Book Review – Loyalties

Loyalties
By Daphne di Vigan
Bloomsbury Publishing
Rating: ****

Synopsis:
Thirteen-year-old Théo and his friend Mathis secretly drink on an almost daily basis.

Their teacher, Hélène, suspects something is not right with Théo and becomes obsessed with rescuing him, casting aside her professionalism to the point of no return. Cécile, mother of Mathis, discovers something horrifying on her husband’s computer that makes her question whether she has ever truly known him.

Respectable facades are peeled away as the four stories wind tighter and tighter together, pulling into a lean and darkly gripping novel of loneliness, lies and loyalties.

loyalties

Review: 
As soon as I saw this Delphine de Vigan book on Netgalley I knew I wanted to read it. Earlier in the year I read and reviewed her novel Based On A True Story which I really enjoyed. She is a french novelist and her books are translated into English.

This novel has a very different feel to Based On A True Story, which was a psychological thriller. Loyalties is more of a character study, focussing on parent and children realtionships also the relationships children and parents have with teachers; however it is still written in De Vigan’s beautiful lyrical style, her writing really draws you in as a reader and keeps you gripped.

Loyalties has quite a few characters throughout the story. I felt like the main character was Theo a young and troubled 12 year old boy who has taken up drinking alcohol as a way to forget and numb the pain of his broken family life. His parents got divorced a few years ago and neither of his parents speak to each other. He goes to and from his parents week to week and it is really affecting his mental health. As the novel goes on you find out more about his father who is clearly depressed and can see why Theo turns to alcohol not just for fun but to forget things.

He has a close friend at school Mathias, who joins in drinking with Theo, but in Mathias’ case his parents are more concerned, notice his changing behaviour and try to stop him.

Helene is the boys teacher, she had a trouble childhood and can sense something is not quite right with Theo. She tries to intervene but where her loyalties lie as a teacher is she allowed to cross the boundary to help a child struggling?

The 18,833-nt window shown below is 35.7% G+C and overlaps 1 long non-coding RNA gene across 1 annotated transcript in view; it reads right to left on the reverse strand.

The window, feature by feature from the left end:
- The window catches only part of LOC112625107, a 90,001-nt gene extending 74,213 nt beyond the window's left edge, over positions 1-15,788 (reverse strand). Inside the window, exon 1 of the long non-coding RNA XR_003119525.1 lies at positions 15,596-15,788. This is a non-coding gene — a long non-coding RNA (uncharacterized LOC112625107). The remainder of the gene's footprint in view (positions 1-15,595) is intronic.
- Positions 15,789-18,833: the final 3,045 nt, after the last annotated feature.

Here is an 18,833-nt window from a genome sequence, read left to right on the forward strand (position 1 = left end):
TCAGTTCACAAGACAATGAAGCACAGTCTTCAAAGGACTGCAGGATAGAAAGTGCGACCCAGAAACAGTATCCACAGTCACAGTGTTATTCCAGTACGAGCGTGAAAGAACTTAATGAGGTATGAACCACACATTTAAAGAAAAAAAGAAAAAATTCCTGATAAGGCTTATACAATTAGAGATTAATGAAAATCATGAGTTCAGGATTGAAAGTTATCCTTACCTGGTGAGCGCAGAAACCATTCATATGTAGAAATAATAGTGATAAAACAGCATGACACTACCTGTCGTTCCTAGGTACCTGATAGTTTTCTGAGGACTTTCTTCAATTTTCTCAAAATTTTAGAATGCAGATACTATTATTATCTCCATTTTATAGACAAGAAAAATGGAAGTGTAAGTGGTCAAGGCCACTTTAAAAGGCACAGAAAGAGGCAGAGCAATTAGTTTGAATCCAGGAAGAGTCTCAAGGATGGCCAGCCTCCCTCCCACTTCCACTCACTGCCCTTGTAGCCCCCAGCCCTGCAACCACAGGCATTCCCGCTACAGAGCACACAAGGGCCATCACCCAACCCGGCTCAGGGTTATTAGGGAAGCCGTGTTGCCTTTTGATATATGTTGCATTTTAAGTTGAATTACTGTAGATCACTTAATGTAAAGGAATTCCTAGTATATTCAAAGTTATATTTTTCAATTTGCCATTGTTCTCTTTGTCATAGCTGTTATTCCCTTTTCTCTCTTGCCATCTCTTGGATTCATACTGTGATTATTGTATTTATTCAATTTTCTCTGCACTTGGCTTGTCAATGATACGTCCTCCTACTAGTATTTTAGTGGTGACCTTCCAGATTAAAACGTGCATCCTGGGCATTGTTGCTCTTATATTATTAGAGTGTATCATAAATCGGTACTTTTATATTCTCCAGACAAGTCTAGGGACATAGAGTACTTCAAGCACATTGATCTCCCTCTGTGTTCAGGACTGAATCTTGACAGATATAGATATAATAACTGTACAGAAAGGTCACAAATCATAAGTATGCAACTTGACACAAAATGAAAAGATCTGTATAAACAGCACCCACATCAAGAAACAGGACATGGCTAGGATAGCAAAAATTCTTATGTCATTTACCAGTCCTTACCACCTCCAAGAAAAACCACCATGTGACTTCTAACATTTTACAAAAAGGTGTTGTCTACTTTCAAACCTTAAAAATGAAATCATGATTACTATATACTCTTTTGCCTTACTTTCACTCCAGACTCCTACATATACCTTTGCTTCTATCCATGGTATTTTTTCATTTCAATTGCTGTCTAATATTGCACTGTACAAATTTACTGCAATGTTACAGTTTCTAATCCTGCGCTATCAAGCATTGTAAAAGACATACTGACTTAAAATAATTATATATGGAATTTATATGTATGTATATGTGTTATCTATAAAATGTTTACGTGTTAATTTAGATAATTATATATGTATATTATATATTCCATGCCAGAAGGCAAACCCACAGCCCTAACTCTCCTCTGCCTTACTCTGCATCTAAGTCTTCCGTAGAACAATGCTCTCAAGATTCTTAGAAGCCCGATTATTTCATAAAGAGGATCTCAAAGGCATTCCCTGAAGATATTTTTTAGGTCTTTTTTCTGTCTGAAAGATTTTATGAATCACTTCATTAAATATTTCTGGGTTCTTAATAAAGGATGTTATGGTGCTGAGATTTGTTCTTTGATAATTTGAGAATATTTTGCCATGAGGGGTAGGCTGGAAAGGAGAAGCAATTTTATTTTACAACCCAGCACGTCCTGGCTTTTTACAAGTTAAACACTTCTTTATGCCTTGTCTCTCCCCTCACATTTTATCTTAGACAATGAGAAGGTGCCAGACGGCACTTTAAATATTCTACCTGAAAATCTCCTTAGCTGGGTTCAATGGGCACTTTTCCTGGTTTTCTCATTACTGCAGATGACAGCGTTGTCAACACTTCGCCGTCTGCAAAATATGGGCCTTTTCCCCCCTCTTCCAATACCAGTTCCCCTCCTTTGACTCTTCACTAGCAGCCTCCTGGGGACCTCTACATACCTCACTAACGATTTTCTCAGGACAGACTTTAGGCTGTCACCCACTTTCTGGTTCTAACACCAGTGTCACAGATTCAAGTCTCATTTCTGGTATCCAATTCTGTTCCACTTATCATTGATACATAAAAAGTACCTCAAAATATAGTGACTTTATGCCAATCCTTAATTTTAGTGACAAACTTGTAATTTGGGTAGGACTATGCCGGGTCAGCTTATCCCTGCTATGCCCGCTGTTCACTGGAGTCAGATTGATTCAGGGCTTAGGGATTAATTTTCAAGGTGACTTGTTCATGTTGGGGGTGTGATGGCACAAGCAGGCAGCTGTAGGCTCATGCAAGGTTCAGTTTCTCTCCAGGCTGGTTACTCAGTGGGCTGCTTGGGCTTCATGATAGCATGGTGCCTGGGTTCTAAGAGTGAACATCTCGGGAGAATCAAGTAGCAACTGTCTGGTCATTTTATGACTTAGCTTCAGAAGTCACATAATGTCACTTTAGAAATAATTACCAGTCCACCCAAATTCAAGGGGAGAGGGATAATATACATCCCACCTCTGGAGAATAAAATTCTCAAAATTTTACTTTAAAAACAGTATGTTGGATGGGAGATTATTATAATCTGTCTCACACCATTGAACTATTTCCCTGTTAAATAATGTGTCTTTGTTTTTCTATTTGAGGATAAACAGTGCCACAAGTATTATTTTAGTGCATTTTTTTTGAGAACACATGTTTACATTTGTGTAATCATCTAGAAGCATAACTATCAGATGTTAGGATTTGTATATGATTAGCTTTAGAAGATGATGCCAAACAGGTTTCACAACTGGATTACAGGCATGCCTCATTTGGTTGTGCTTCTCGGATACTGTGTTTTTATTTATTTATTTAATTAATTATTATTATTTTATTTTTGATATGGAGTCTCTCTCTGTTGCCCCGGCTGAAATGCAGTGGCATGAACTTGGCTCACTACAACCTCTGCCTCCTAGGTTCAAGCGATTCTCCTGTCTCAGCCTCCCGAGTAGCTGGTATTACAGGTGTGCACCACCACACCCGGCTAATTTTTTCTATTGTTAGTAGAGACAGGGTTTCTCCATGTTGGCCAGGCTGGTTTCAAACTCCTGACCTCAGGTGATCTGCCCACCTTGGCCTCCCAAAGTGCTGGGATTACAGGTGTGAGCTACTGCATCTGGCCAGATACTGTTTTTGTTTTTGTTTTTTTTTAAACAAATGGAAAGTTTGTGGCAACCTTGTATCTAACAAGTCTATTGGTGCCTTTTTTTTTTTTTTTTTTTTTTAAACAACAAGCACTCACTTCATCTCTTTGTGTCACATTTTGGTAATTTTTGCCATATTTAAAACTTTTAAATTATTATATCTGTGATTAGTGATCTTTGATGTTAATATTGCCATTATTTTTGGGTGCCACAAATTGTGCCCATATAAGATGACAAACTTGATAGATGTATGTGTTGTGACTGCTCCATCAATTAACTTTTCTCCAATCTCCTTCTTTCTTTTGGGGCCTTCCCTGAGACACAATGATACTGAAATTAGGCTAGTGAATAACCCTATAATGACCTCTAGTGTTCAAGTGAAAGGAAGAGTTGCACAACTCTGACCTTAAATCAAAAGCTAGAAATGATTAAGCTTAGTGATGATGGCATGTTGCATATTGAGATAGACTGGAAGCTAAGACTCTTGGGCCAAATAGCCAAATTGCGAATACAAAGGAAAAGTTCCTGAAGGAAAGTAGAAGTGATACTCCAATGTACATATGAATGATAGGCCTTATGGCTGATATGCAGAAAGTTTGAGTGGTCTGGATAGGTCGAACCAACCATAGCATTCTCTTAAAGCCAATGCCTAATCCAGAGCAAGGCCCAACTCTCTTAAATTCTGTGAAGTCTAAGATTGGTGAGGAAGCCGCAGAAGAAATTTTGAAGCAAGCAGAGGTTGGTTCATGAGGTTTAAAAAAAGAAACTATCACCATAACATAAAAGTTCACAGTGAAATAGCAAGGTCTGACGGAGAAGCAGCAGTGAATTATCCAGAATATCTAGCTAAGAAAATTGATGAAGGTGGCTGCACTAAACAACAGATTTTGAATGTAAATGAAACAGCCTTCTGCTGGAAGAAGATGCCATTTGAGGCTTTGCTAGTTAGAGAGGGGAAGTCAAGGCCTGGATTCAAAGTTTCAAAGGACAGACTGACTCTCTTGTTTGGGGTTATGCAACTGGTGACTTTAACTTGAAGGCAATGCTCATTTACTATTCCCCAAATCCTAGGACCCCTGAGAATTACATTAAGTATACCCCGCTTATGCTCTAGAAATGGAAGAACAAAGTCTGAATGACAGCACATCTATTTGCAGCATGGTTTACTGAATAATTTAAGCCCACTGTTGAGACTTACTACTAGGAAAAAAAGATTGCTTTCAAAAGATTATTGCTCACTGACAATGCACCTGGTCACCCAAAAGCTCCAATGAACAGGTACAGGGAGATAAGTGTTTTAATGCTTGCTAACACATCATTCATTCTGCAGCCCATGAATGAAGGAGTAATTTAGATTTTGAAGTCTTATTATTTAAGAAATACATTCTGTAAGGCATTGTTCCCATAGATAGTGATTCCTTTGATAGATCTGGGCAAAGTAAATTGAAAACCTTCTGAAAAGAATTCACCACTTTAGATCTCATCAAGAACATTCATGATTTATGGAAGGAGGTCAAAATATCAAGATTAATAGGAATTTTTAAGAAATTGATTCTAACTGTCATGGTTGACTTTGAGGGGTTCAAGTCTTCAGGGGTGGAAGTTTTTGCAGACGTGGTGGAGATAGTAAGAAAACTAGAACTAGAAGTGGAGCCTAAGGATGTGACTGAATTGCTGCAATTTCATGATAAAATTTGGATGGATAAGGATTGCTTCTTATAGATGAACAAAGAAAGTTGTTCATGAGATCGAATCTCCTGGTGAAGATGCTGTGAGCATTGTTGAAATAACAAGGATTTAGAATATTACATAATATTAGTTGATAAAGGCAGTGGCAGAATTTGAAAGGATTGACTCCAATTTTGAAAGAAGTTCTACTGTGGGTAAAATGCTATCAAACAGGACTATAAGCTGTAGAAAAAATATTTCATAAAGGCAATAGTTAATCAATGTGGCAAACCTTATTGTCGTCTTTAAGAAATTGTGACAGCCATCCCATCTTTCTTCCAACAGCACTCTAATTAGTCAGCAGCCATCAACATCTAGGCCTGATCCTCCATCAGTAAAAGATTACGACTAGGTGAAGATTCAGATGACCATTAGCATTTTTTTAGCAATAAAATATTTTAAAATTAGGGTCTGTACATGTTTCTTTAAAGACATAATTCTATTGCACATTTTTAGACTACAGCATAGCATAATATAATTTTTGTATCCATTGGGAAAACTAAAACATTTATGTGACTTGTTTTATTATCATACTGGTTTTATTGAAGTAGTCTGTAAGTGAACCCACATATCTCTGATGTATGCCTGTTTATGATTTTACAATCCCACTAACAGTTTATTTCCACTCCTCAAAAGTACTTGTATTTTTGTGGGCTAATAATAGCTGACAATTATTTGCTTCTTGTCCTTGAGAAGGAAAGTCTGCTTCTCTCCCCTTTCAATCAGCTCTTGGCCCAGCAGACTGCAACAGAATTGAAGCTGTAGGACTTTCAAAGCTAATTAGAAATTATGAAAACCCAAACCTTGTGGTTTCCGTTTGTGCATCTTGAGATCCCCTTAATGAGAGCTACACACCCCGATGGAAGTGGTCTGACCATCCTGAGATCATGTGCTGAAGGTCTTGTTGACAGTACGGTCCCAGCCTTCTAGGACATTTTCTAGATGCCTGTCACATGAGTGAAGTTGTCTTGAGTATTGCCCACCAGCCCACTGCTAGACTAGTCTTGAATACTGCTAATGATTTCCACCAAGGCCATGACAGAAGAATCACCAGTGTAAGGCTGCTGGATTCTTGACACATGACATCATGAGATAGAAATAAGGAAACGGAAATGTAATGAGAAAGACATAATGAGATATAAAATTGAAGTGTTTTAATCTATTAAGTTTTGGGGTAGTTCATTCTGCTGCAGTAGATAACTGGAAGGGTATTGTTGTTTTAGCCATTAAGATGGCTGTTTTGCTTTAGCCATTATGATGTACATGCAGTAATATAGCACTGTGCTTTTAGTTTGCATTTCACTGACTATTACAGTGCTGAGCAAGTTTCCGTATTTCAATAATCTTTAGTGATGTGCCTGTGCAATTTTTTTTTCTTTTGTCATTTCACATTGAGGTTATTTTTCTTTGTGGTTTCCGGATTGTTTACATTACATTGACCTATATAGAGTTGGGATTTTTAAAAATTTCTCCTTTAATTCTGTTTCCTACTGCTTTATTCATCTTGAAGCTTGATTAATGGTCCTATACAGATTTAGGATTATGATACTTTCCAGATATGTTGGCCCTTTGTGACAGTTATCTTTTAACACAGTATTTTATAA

You also get the perspectives of Mathias’ mother Ceceile, who not only is concerned for her son but has found something in her husband William’s study and is obsessing over it. She goes to therapy so is clearly not mentally stable. She loves her husband but is not sure wether she should tell him what she found whilst snooping. Does she want to break her family apart over this?

For a short novel there are a lot of characters with different opinions and issues, however the way De Vigan writes this short book, I didn’t find it confusing at all. Everything interwove perfectly and I liked that every character had some kind of secret that they didn’t want to share, because of their “loyalties” to their friend, partners, job. I found it interesting how far Theo would go to protect his father, he didn’t want to upset his mother by telling her about him and he didn’t want his father to get worse or get into trouble, he really was stuck between them. This is summed up really well by a line from Hélène: “I know that children protect their parents and that the pact of silence sometimes leads to their deaths.”

Reading this novel I could see how easy it is for children to go downhill fast and slip through the cracks. With parents who loved him but couldn’t put their own issues aside he was ignored. Helene the teacher noticed an issue but schools are so restrictive on how they can help or intervene. This must happen so much with schools and pupils and it is really sad. The whole novel was pretty bleak and melancholy but I thought it brought up some important issues.

This novel is about choices and consequences. Are adults allowed to have issues and problems? Of course they are. But should they let this glaze over their abilities to look out for their children’s welfare? No. Every character in this book at some point should have spoken up and said something about their secrets, their life, their friend, their relationship. But I totally understand why they didn’t.

This novel felt very modern and real, I thought it was a unique story and although the tone was sad throughout I was gripped and will continue to be a Delphine de Vigan fan. 
Katie x

*Thanks to Bloomsbury Publishing and NetGalley for my advanced copy of this book to read in an exchange for an honest review*

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